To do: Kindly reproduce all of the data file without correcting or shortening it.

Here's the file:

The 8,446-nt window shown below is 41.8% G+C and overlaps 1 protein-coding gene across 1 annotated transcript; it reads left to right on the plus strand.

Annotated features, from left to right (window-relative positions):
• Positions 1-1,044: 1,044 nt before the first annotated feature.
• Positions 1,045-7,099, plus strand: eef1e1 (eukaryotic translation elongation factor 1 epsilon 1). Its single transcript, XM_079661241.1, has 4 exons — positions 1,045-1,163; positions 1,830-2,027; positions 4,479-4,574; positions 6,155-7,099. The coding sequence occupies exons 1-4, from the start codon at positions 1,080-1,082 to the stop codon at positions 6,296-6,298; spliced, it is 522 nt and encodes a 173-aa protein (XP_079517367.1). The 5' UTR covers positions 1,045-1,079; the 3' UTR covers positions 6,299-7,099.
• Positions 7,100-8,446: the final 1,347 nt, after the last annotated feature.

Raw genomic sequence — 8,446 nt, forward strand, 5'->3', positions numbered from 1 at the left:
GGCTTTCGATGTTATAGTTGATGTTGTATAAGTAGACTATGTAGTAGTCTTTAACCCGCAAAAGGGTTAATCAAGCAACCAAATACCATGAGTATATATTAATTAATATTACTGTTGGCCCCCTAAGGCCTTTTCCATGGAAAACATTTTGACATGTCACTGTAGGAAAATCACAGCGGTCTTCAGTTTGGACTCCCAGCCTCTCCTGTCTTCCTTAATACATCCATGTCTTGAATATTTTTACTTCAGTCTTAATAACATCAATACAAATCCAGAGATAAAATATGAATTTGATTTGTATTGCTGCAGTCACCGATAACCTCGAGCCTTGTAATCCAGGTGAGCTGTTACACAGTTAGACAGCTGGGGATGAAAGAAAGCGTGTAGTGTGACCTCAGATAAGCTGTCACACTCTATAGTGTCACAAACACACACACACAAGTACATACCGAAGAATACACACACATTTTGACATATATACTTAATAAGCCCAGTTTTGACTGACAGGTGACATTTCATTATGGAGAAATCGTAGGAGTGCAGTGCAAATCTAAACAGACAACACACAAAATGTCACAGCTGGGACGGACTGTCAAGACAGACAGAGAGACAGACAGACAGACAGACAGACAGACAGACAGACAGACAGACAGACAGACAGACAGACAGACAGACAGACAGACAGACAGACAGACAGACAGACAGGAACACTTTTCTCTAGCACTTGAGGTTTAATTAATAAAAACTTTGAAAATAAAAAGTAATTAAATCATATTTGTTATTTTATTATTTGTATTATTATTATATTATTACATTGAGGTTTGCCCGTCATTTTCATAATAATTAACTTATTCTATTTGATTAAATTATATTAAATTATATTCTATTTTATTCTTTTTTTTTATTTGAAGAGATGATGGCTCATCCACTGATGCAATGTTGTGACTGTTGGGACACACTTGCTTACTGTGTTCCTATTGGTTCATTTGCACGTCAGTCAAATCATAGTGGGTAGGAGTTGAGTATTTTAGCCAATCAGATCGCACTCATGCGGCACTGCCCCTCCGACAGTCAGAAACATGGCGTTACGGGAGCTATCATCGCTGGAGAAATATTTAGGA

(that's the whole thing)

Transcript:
The 8,446-nt window shown below is 41.8% G+C and overlaps 1 protein-coding gene across 1 annotated transcript; it reads left to right on the plus strand.

Annotated features, from left to right (window-relative positions):
• Positions 1-1,044: 1,044 nt before the first annotated feature.
• Positions 1,045-7,099, plus strand: eef1e1 (eukaryotic translation elongation factor 1 epsilon 1). Its single transcript, XM_079661241.1, has 4 exons — positions 1,045-1,163; positions 1,830-2,027; positions 4,479-4,574; positions 6,155-7,099. The coding sequence occupies exons 1-4, from the start codon at positions 1,080-1,082 to the stop codon at positions 6,296-6,298; spliced, it is 522 nt and encodes a 173-aa protein (XP_079517367.1). The 5' UTR covers positions 1,045-1,079; the 3' UTR covers positions 6,299-7,099.
• Positions 7,100-8,446: the final 1,347 nt, after the last annotated feature.

Raw genomic sequence — 8,446 nt, forward strand, 5'->3', positions numbered from 1 at the left:
GGCTTTCGATGTTATAGTTGATGTTGTATAAGTAGACTATGTAGTAGTCTTTAACCCGCAAAAGGGTTAATCAAGCAACCAAATACCATGAGTATATATTAATTAATATTACTGTTGGCCCCCTAAGGCCTTTTCCATGGAAAACATTTTGACATGTCACTGTAGGAAAATCACAGCGGTCTTCAGTTTGGACTCCCAGCCTCTCCTGTCTTCCTTAATACATCCATGTCTTGAATATTTTTACTTCAGTCTTAATAACATCAATACAAATCCAGAGATAAAATATGAATTTGATTTGTATTGCTGCAGTCACCGATAACCTCGAGCCTTGTAATCCAGGTGAGCTGTTACACAGTTAGACAGCTGGGGATGAAAGAAAGCGTGTAGTGTGACCTCAGATAAGCTGTCACACTCTATAGTGTCACAAACACACACACACAAGTACATACCGAAGAATACACACACATTTTGACATATATACTTAATAAGCCCAGTTTTGACTGACAGGTGACATTTCATTATGGAGAAATCGTAGGAGTGCAGTGCAAATCTAAACAGACAACACACAAAATGTCACAGCTGGGACGGACTGTCAAGACAGACAGAGAGACAGACAGACAGACAGACAGACAGACAGACAGACAGACAGACAGACAGACAGACAGACAGACAGACAGACAGACAGACAGACAGACAGACAGACAGGAACACTTTTCTCTAGCACTTGAGGTTTAATTAATAAAAACTTTGAAAATAAAAAGTAATTAAATCATATTTGTTATTTTATTATTTGTATTATTATTATATTATTACATTGAGGTTTGCCCGTCATTTTCATAATAATTAACTTATTCTATTTGATTAAATTATATTAAATTATATTCTATTTTATTCTTTTTTTTTATTTGAAGAGATGATGGCTCATCCACTGATGCAATGTTGTGACTGTTGGGACACACTTGCTTACTGTGTTCCTATTGGTTCATTTGCACGTCAGTCAAATCATAGTGGGTAGGAGTTGAGTATTTTAGCCAATCAGATCGCACTCATGCGGCACTGCCCCTCCGACAGTCAGAAACATGGCGTTACGGGAGCTATCATCGCTGGAGAAATATTTAGGA